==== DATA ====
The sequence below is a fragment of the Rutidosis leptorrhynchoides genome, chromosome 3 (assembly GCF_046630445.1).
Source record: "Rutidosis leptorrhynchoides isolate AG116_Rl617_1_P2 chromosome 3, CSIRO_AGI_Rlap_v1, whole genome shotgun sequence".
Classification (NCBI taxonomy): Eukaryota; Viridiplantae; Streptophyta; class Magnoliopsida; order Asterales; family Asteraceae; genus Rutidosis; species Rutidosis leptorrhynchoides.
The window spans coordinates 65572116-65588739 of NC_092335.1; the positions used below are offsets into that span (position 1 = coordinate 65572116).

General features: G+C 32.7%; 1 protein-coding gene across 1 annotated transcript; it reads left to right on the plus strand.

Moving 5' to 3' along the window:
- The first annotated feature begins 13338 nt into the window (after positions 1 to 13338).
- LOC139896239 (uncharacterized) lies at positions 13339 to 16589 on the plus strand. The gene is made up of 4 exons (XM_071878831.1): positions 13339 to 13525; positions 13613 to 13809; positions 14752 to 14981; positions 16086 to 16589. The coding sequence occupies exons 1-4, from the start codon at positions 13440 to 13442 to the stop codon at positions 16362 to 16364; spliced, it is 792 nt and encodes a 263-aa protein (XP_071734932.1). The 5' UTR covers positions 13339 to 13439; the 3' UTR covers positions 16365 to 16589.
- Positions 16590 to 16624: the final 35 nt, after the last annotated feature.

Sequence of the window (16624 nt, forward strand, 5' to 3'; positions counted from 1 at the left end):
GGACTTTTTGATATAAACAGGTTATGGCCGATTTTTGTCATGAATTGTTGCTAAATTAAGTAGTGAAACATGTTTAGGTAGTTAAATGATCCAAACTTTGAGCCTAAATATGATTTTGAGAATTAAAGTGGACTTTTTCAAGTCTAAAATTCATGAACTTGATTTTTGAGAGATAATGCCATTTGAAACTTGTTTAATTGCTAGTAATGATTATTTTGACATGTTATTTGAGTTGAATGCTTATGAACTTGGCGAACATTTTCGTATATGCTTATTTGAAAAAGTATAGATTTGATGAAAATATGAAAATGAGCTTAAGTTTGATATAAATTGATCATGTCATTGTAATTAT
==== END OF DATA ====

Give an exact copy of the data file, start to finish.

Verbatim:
The sequence below is a fragment of the Rutidosis leptorrhynchoides genome, chromosome 3 (assembly GCF_046630445.1).
Source record: "Rutidosis leptorrhynchoides isolate AG116_Rl617_1_P2 chromosome 3, CSIRO_AGI_Rlap_v1, whole genome shotgun sequence".
Classification (NCBI taxonomy): Eukaryota; Viridiplantae; Streptophyta; class Magnoliopsida; order Asterales; family Asteraceae; genus Rutidosis; species Rutidosis leptorrhynchoides.
The window spans coordinates 65572116-65588739 of NC_092335.1; the positions used below are offsets into that span (position 1 = coordinate 65572116).

General features: G+C 32.7%; 1 protein-coding gene across 1 annotated transcript; it reads left to right on the plus strand.

Moving 5' to 3' along the window:
- The first annotated feature begins 13338 nt into the window (after positions 1 to 13338).
- LOC139896239 (uncharacterized) lies at positions 13339 to 16589 on the plus strand. The gene is made up of 4 exons (XM_071878831.1): positions 13339 to 13525; positions 13613 to 13809; positions 14752 to 14981; positions 16086 to 16589. The coding sequence occupies exons 1-4, from the start codon at positions 13440 to 13442 to the stop codon at positions 16362 to 16364; spliced, it is 792 nt and encodes a 263-aa protein (XP_071734932.1). The 5' UTR covers positions 13339 to 13439; the 3' UTR covers positions 16365 to 16589.
- Positions 16590 to 16624: the final 35 nt, after the last annotated feature.

Sequence of the window (16624 nt, forward strand, 5' to 3'; positions counted from 1 at the left end):
GGACTTTTTGATATAAACAGGTTATGGCCGATTTTTGTCATGAATTGTTGCTAAATTAAGTAGTGAAACATGTTTAGGTAGTTAAATGATCCAAACTTTGAGCCTAAATATGATTTTGAGAATTAAAGTGGACTTTTTCAAGTCTAAAATTCATGAACTTGATTTTTGAGAGATAATGCCATTTGAAACTTGTTTAATTGCTAGTAATGATTATTTTGACATGTTATTTGAGTTGAATGCTTATGAACTTGGCGAACATTTTCGTATATGCTTATTTGAAAAAGTATAGATTTGATGAAAATATGAAAATGAGCTTAAGTTTGATATAAATTGATCATGTCATTGTAATTAT